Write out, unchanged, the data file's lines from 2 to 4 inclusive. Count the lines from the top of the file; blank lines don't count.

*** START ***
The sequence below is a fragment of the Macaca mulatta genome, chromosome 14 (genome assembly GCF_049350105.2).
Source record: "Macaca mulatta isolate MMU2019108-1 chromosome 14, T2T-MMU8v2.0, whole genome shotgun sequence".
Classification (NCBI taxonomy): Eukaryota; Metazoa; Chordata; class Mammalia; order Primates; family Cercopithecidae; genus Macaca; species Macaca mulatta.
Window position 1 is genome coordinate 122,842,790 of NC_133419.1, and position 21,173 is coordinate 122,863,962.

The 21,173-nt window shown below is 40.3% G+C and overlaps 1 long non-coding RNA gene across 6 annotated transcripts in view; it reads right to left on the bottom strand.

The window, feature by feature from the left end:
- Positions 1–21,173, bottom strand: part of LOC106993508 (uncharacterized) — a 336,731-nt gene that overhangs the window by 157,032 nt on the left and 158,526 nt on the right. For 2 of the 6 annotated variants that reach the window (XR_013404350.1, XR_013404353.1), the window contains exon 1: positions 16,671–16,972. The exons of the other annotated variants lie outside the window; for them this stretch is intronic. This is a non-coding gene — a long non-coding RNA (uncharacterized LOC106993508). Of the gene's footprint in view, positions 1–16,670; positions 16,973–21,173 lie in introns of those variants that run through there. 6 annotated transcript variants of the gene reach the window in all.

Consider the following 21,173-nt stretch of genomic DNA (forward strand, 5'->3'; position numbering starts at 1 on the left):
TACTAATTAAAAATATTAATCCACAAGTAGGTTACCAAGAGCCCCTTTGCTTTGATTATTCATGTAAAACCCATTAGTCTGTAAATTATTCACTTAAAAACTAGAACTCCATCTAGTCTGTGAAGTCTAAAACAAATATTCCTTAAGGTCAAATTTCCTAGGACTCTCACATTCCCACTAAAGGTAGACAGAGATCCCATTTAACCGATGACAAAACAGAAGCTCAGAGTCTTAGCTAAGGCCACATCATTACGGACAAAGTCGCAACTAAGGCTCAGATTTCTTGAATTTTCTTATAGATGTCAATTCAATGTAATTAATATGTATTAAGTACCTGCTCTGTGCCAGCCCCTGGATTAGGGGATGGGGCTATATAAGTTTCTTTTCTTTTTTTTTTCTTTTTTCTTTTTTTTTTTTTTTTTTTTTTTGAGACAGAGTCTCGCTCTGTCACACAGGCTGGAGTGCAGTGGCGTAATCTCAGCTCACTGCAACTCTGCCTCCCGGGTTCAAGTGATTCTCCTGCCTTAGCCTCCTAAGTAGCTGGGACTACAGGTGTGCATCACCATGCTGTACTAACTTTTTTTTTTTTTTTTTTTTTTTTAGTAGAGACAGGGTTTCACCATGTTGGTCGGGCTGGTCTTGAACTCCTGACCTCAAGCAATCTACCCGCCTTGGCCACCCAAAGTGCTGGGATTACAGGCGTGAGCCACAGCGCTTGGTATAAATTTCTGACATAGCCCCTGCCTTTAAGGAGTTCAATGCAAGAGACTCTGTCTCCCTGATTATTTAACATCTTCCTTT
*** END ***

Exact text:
Source record: "Macaca mulatta isolate MMU2019108-1 chromosome 14, T2T-MMU8v2.0, whole genome shotgun sequence".
Classification (NCBI taxonomy): Eukaryota; Metazoa; Chordata; class Mammalia; order Primates; family Cercopithecidae; genus Macaca; species Macaca mulatta.
Window position 1 is genome coordinate 122,842,790 of NC_133419.1, and position 21,173 is coordinate 122,863,962.